quote “the danger of viewing the audience as disaggregated segments based on consumer preference—a view that is inconsistent with the communitarian function of helping pursue the common good. 244 on 6/5/2019, 9:09:35 PM

excerpt What impacts are analytics having on journalistic cultures? 430 on 6/5/2019, 9:13:10 PM

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excerpt What do ethical uses of audience analytics and metrics look like? 431 on 6/5/2019, 9:19:48 PM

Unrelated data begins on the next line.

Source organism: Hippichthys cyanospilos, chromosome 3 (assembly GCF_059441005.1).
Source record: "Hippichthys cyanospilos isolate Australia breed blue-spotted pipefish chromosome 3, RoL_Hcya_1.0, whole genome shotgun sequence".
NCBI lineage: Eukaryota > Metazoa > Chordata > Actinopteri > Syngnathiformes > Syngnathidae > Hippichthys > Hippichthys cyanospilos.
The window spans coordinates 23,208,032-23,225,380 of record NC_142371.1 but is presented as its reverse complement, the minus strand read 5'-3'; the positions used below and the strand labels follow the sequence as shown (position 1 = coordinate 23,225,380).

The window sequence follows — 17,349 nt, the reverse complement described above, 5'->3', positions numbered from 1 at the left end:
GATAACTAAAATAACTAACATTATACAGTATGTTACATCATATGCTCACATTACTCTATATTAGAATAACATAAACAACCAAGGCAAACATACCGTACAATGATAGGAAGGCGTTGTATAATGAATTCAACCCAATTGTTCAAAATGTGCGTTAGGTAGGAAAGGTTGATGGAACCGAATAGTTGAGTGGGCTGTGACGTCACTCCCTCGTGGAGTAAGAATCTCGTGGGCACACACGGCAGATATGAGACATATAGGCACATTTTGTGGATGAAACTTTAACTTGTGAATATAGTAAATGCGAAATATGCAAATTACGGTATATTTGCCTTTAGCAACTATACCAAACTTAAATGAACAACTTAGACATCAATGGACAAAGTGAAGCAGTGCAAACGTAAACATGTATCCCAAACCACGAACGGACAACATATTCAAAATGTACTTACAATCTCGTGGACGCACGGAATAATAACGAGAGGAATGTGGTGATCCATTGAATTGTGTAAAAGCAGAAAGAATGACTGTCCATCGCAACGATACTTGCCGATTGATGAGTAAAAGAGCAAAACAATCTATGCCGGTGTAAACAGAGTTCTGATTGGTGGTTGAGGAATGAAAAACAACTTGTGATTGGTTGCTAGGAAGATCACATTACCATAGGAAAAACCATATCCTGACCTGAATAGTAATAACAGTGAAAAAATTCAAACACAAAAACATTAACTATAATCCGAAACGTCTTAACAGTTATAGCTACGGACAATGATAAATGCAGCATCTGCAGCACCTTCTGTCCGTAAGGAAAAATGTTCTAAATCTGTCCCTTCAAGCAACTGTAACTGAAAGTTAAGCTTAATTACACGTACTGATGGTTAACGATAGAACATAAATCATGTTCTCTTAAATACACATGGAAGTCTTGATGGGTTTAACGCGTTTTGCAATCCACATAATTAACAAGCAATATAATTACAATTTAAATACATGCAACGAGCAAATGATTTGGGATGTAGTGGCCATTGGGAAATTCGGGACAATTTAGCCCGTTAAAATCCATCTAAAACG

excerpt By doing so, it becomes evident that the quantification of journalistic audiences is not new, though we are witnessing a new wave toward the rationalization of audience understanding that emphasizes a hereto unprecedented level of quantification in constructing audiences. After an initial period of skepticism, metrics are now factored to some extent into journalistic attitudes, behaviors, content, discourses, and ethics—and increasingly willingly so. 431 on 6/5/2019, 9:22:06 PM